In Our World Today
The economic importance of "trust" cannot be overstated. Amongst numerous sources, some incredibly interesting analysis by Our World in Data evidences a "very strong positive relationship" between the wealth of nations and trust!
But, who can we trust with our data? While a lot of our attention has at times been consumed by such high profile situations as the Cambridge Analytica data breach, our data expands much beyond Facebook likes and Twitter tweets. Our data defines us. Our data confirms who we are, where we live, where we go, how much money we have, what we own and even the people we care about.
On the one hand, personal data (such as to do with who we are and who our friends or loved ones are) has never - in history - been so easily accessible. Such data would previously have been locked into little silos (such as our diaries, address books, filing cabinets or similar). But, this new and emerging data age goes even further from and beyond that. Data that, arguably, may never have been expressed before - such as our thoughts, intentions, emotions, beliefs, our likes and our fears - are captured and processed at rates never previously known to man (or woman).
And it is the creation, capture, collection and conversion of these new data assets that forms the foundation of a new data economy. In this new economy, an organisation's value no longer solely lies in the products and services that they can offer (today), but in their ability to continuously improve consumer experience to retain loyalty (tomorrow).
On the other hand, respected commentators - such as Rachel Botsman - have recently focused a lot of attention on trust and its pertinent importance for the emerging economic revolutions of our time.
Her TedTalk on collaborative consumption and reputation capital discuss how the data that enables the creative connection of you and me - on platform forms such as Uber and Airbnb - is inadvertently creating a trust denominated currency.
Whilst trust is by no means new, perhaps an area of notable change is in the shift from its harder face (such as might have been focused around the accuracy of financial numbers) to a much softer face (as may concern such elusive notions as reputation, credibility, influence and status).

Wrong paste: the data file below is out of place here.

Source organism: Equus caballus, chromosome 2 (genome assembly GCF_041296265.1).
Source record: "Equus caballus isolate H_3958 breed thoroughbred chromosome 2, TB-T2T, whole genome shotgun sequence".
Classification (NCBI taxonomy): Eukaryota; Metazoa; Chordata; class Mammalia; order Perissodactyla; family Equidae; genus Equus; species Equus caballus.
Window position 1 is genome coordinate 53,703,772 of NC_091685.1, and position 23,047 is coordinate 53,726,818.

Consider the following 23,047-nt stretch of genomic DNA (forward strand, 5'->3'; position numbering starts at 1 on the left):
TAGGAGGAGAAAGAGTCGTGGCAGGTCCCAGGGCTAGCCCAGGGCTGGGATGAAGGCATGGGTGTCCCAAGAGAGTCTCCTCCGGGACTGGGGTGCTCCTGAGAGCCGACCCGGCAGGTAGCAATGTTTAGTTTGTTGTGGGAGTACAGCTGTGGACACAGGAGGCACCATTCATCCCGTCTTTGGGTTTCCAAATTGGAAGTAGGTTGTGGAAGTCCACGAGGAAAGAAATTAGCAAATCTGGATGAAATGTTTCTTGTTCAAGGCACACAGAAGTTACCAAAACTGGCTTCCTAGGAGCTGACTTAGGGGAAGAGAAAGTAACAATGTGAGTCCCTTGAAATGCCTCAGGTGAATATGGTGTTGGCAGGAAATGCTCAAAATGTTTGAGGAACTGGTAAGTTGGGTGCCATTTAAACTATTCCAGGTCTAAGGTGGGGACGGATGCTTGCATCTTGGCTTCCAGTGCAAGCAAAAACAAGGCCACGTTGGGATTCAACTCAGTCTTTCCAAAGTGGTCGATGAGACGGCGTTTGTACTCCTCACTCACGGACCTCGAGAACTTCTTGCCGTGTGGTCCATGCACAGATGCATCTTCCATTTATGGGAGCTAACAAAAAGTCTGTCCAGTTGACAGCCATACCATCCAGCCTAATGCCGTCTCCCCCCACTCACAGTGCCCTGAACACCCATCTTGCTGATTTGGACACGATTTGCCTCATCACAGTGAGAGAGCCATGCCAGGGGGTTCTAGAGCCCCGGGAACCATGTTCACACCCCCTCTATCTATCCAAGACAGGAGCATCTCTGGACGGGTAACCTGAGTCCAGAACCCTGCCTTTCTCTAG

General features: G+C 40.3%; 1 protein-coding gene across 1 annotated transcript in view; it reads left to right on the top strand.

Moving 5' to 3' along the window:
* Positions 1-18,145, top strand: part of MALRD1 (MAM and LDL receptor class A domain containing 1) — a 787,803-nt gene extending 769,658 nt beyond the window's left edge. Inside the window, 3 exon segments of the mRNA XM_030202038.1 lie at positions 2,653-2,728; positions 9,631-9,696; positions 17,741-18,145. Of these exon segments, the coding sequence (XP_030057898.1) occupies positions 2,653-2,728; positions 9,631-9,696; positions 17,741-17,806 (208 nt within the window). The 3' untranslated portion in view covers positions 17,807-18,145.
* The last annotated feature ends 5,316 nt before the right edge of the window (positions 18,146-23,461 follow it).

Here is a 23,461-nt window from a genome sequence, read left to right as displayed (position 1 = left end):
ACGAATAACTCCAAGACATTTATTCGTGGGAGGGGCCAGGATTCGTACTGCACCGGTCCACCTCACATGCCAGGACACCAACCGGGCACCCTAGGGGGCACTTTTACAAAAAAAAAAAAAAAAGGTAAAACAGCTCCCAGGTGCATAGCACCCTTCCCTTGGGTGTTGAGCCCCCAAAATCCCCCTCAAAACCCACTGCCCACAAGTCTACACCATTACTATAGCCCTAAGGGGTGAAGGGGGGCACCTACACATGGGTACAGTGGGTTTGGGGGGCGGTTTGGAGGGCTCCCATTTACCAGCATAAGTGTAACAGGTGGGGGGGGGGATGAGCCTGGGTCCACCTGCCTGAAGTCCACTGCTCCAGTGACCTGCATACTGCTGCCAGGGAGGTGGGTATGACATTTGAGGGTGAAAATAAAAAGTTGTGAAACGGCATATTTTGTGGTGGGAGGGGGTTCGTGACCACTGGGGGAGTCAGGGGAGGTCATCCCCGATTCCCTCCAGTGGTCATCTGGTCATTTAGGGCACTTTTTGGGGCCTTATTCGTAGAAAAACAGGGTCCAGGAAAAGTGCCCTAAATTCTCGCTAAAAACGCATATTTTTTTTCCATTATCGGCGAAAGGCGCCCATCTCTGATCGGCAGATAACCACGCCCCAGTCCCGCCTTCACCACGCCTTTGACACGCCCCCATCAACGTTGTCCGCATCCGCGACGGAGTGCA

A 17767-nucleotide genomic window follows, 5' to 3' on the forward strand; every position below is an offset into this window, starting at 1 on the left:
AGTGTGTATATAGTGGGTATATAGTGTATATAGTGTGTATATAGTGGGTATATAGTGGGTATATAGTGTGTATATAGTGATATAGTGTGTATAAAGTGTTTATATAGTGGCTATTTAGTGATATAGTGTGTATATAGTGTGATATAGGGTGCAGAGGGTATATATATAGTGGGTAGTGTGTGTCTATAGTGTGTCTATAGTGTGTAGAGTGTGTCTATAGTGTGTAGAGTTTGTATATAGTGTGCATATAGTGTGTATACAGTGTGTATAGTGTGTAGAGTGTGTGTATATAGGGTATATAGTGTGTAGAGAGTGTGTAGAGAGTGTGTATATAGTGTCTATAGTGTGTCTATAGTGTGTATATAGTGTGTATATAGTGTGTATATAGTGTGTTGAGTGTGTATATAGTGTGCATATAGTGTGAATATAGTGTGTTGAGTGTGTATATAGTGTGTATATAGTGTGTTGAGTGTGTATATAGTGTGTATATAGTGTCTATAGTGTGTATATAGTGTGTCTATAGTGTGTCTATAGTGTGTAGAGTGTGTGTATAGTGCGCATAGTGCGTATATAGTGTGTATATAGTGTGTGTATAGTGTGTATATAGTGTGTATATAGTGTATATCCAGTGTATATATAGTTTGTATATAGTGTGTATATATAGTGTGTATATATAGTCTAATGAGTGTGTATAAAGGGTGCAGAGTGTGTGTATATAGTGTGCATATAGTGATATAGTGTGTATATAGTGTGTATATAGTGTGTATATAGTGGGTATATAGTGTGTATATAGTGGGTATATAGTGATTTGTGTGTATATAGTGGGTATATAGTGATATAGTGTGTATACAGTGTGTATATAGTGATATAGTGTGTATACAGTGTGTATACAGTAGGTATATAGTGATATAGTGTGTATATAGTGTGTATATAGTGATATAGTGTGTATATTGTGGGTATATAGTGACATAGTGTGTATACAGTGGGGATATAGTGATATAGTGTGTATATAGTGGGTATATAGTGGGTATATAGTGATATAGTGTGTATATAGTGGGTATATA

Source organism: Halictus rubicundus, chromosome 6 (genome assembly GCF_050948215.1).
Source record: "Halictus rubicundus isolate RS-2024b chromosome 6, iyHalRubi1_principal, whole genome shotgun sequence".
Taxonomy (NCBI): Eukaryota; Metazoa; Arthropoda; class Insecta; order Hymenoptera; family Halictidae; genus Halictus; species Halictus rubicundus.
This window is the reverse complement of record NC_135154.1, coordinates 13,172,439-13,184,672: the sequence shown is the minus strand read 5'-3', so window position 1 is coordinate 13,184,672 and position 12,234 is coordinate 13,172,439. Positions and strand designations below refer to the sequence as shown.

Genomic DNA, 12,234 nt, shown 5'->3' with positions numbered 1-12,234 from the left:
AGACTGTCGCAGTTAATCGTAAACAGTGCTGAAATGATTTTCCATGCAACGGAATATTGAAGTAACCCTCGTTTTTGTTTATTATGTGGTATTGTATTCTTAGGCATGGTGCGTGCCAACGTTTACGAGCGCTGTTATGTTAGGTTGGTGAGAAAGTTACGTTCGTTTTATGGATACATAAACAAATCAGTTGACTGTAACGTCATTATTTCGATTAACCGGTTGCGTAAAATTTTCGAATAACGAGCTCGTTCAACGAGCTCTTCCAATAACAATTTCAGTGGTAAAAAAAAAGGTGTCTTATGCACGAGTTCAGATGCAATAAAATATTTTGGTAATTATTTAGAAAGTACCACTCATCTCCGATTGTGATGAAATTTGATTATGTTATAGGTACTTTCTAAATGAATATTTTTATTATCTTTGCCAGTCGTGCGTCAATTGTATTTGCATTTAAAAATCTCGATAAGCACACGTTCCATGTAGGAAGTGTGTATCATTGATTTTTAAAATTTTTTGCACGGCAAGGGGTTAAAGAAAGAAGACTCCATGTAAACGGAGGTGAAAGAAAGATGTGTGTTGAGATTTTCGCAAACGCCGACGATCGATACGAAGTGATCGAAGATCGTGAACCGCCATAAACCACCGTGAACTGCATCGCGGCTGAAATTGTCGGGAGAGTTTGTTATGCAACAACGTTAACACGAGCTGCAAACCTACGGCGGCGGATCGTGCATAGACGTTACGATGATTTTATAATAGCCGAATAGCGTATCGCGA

With research suggesting organisations typically lose over 5% of their entire market value within the first 5 days of a "trust" damaging "data" leak or hack, with the data that flows through the veins of the world's cryptocurrencies (such as BitCoin) underpinned by the decentralised "trust" network which is BlockChain (in effect creating cash-like "tokens of trust" that can be exchanged for financial value), and with both international regulators and global financial leaders convinced that the timely availability of trusted data is not only "a key step" but "an important step" for mitigating the risk of global financial systemic failure, the link between "trust" and "data" cannot be over emphasised.
And it is this intrinsic connection - between "trust" and "data" - that led the CEO of Gigya, Said Patrick Salyer, to suggest that, “if data is the new oil, then trust is the ultimate currency that drives this new data economy.”
In Our World Tomorrow
Imagine waking up in the morning to your preferred high energy music from the futuristic Vobot sMart Alarm Clock - with the weather and traffic situation read to you as you lazily peal yourself off your bed and sleepwalk into the shower. Imagine sitting down to your first cup of coffee whilst the intelligent Amazon Echo Spot reads you pertinent news - after having ensured that your sMart Nest Learning Thermostat has the living room heated to the perfect temperature and having already orders your Uber taxi. Imagine settling into your driverless Uber - where your preferred newspaper and bottle of sparkling water await - just as an alert on a Ring sMart Security Camera alert on your sMart phone confirms an Amazon drone delivery into your back garden and your Garmin Fenix sMart Sports watch reassures you of your gradually improving stress levels. Happy days?
But, every one of these interactions is powered by artificial intelligence, robotic automation, machine learning, the internet of things (IoT) and/or blockchain. And, every one of these interactions was enable by data - which is in cases personal or sensitive. And, every one of these interactions increasingly requiring entrusting you valuable data to a third party managed service - and by implication to a third party organisation.
And so, in our future world - which is not only set to be fundamentally driven by data but to be increasingly infiltrated by artificial intelligence, robotic automation, machine learning, the internet of things (IoT) and blockchain - the emerging battleground for competitive advantage is undoubtedly going to be underpinned by trust.
So, what do all these imply - for the future?
Perhaps some big questions then are, "how must organisations necessarily change in order to, not only survive but, remain competitive in a radically transforming economic landscape?", "what must we do to ensure that, when the dust settles, we remain on the winning side - of the ferocious battlefield set to substantially redefine the world as we know it?", "would those organisations that win the broadest trust - of not just customers but employees and stakeholders - emerge the outstanding titans of the nouveau economic order?", and "who can we ultimately trust with our most fundamentally priceless data assets?".